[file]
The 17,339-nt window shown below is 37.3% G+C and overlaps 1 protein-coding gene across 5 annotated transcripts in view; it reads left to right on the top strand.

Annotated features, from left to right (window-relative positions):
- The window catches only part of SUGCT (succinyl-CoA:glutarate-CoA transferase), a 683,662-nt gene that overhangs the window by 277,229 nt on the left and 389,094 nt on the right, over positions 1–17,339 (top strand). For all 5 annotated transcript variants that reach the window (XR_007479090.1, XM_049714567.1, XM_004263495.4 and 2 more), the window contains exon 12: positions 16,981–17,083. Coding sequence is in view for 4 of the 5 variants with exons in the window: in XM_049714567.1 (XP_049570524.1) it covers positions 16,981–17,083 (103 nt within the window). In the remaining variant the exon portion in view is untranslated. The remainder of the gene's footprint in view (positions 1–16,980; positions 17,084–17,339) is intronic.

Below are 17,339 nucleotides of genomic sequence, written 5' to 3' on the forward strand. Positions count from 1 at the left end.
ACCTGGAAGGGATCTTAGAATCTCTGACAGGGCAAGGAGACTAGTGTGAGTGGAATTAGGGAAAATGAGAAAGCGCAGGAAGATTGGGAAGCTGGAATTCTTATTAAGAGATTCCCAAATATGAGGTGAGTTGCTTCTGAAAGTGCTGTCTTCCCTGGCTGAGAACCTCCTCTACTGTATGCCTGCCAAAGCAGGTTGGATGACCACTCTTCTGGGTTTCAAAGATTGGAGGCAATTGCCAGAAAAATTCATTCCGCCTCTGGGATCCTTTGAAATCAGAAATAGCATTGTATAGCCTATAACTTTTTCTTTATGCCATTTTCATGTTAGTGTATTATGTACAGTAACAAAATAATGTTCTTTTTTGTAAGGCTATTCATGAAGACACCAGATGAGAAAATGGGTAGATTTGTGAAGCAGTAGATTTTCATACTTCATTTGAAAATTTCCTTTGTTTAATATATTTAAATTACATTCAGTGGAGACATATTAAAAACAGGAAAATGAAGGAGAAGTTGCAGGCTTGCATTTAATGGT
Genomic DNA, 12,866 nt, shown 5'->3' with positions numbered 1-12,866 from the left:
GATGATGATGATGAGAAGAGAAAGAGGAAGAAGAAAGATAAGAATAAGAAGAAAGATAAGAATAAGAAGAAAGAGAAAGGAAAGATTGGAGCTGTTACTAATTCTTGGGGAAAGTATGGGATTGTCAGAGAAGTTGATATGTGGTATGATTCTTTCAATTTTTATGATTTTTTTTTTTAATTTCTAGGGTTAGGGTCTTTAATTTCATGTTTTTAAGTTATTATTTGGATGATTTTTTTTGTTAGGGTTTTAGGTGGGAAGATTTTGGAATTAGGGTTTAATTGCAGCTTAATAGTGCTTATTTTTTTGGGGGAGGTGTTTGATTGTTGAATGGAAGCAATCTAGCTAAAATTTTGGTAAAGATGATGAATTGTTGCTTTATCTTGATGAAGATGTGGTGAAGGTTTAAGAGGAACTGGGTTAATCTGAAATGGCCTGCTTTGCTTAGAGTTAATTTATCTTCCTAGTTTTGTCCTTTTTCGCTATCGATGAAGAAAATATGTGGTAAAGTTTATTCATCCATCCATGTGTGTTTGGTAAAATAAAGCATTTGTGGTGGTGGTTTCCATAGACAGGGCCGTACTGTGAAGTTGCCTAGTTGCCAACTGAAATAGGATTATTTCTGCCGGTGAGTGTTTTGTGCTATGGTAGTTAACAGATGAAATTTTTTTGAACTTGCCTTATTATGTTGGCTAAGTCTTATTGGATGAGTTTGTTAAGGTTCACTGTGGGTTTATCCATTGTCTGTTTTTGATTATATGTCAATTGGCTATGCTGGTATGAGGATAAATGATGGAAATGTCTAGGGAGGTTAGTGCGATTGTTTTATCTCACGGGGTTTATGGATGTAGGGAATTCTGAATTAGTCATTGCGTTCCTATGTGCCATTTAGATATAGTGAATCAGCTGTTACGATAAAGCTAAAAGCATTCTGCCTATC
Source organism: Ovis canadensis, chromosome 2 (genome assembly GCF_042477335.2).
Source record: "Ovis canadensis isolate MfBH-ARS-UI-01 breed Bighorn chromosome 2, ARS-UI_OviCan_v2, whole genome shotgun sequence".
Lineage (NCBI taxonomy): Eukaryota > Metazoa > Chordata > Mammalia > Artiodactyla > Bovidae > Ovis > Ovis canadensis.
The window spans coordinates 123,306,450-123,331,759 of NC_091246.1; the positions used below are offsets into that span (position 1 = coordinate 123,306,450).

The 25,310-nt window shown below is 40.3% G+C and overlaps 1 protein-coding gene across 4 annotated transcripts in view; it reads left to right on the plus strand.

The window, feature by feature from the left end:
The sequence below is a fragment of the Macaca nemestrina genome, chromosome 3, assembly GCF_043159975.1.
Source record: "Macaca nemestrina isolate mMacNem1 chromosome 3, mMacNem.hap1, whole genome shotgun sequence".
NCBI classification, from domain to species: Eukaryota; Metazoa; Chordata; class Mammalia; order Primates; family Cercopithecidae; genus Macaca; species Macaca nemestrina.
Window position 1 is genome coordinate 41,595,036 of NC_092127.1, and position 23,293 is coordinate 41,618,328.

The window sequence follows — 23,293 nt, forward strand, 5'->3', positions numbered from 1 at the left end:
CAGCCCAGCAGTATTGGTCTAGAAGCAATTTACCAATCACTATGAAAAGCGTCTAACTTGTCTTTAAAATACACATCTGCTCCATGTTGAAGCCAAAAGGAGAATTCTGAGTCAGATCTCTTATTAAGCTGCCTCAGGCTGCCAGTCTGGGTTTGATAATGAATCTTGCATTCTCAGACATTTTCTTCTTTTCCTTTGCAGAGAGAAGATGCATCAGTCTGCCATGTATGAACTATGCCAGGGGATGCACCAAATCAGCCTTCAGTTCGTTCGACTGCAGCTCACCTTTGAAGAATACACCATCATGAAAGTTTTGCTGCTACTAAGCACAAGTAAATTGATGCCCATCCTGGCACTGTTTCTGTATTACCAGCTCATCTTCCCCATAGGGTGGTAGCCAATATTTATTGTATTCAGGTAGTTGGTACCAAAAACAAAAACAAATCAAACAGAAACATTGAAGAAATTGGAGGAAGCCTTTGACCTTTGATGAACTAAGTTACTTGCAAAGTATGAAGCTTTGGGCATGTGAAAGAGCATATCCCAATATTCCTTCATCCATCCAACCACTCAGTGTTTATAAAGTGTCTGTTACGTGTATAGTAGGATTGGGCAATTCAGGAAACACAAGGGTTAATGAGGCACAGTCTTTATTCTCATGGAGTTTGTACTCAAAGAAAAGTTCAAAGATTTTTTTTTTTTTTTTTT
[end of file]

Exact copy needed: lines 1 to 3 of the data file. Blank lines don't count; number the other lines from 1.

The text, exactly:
The 17,339-nt window shown below is 37.3% G+C and overlaps 1 protein-coding gene across 5 annotated transcripts in view; it reads left to right on the top strand.

Annotated features, from left to right (window-relative positions):
- The window catches only part of SUGCT (succinyl-CoA:glutarate-CoA transferase), a 683,662-nt gene that overhangs the window by 277,229 nt on the left and 389,094 nt on the right, over positions 1–17,339 (top strand). For all 5 annotated transcript variants that reach the window (XR_007479090.1, XM_049714567.1, XM_004263495.4 and 2 more), the window contains exon 12: positions 16,981–17,083. Coding sequence is in view for 4 of the 5 variants with exons in the window: in XM_049714567.1 (XP_049570524.1) it covers positions 16,981–17,083 (103 nt within the window). In the remaining variant the exon portion in view is untranslated. The remainder of the gene's footprint in view (positions 1–16,980; positions 17,084–17,339) is intronic.